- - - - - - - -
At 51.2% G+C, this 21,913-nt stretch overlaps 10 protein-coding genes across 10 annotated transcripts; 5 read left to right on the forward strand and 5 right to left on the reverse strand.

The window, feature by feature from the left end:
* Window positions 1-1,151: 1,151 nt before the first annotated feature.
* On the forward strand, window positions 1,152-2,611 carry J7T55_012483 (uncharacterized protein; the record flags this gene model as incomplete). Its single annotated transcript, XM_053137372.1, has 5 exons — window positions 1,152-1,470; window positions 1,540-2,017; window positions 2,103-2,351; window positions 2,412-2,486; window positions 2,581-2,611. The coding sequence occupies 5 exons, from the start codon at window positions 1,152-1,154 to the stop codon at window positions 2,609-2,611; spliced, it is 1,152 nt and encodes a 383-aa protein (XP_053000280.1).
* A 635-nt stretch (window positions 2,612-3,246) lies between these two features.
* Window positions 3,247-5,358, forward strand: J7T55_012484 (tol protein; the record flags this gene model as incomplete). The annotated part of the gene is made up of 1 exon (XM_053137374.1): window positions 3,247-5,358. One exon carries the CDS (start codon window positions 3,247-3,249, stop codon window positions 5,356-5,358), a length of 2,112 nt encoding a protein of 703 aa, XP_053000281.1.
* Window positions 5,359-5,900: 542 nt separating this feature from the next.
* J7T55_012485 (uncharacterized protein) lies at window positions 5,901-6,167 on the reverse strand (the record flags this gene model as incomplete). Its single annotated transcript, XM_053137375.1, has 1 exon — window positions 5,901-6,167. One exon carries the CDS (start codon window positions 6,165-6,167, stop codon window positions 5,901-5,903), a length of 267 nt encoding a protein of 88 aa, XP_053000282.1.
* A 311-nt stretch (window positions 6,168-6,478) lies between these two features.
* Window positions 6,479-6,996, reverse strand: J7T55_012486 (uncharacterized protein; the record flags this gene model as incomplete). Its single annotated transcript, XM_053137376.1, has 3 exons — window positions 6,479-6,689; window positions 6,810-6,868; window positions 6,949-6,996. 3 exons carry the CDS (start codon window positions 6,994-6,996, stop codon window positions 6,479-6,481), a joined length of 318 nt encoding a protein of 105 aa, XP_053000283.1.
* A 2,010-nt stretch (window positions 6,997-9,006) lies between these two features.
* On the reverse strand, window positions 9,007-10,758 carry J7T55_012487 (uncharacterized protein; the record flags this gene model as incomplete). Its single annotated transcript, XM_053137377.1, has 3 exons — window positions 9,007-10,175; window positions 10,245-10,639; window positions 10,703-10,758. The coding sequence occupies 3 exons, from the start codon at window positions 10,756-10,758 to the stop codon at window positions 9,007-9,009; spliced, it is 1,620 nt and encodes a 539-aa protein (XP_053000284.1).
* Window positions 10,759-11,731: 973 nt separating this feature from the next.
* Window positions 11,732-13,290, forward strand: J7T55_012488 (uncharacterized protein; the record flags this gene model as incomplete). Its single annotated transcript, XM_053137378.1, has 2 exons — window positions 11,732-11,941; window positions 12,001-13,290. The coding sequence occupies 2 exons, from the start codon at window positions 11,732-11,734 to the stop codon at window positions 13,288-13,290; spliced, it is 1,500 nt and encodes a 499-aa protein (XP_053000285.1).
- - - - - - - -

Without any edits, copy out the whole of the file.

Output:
At 51.2% G+C, this 21,913-nt stretch overlaps 10 protein-coding genes across 10 annotated transcripts; 5 read left to right on the forward strand and 5 right to left on the reverse strand.

The window, feature by feature from the left end:
* Window positions 1-1,151: 1,151 nt before the first annotated feature.
* On the forward strand, window positions 1,152-2,611 carry J7T55_012483 (uncharacterized protein; the record flags this gene model as incomplete). Its single annotated transcript, XM_053137372.1, has 5 exons — window positions 1,152-1,470; window positions 1,540-2,017; window positions 2,103-2,351; window positions 2,412-2,486; window positions 2,581-2,611. The coding sequence occupies 5 exons, from the start codon at window positions 1,152-1,154 to the stop codon at window positions 2,609-2,611; spliced, it is 1,152 nt and encodes a 383-aa protein (XP_053000280.1).
* A 635-nt stretch (window positions 2,612-3,246) lies between these two features.
* Window positions 3,247-5,358, forward strand: J7T55_012484 (tol protein; the record flags this gene model as incomplete). The annotated part of the gene is made up of 1 exon (XM_053137374.1): window positions 3,247-5,358. One exon carries the CDS (start codon window positions 3,247-3,249, stop codon window positions 5,356-5,358), a length of 2,112 nt encoding a protein of 703 aa, XP_053000281.1.
* Window positions 5,359-5,900: 542 nt separating this feature from the next.
* J7T55_012485 (uncharacterized protein) lies at window positions 5,901-6,167 on the reverse strand (the record flags this gene model as incomplete). Its single annotated transcript, XM_053137375.1, has 1 exon — window positions 5,901-6,167. One exon carries the CDS (start codon window positions 6,165-6,167, stop codon window positions 5,901-5,903), a length of 267 nt encoding a protein of 88 aa, XP_053000282.1.
* A 311-nt stretch (window positions 6,168-6,478) lies between these two features.
* Window positions 6,479-6,996, reverse strand: J7T55_012486 (uncharacterized protein; the record flags this gene model as incomplete). Its single annotated transcript, XM_053137376.1, has 3 exons — window positions 6,479-6,689; window positions 6,810-6,868; window positions 6,949-6,996. 3 exons carry the CDS (start codon window positions 6,994-6,996, stop codon window positions 6,479-6,481), a joined length of 318 nt encoding a protein of 105 aa, XP_053000283.1.
* A 2,010-nt stretch (window positions 6,997-9,006) lies between these two features.
* On the reverse strand, window positions 9,007-10,758 carry J7T55_012487 (uncharacterized protein; the record flags this gene model as incomplete). Its single annotated transcript, XM_053137377.1, has 3 exons — window positions 9,007-10,175; window positions 10,245-10,639; window positions 10,703-10,758. The coding sequence occupies 3 exons, from the start codon at window positions 10,756-10,758 to the stop codon at window positions 9,007-9,009; spliced, it is 1,620 nt and encodes a 539-aa protein (XP_053000284.1).
* Window positions 10,759-11,731: 973 nt separating this feature from the next.
* Window positions 11,732-13,290, forward strand: J7T55_012488 (uncharacterized protein; the record flags this gene model as incomplete). Its single annotated transcript, XM_053137378.1, has 2 exons — window positions 11,732-11,941; window positions 12,001-13,290. The coding sequence occupies 2 exons, from the start codon at window positions 11,732-11,734 to the stop codon at window positions 13,288-13,290; spliced, it is 1,500 nt and encodes a 499-aa protein (XP_053000285.1).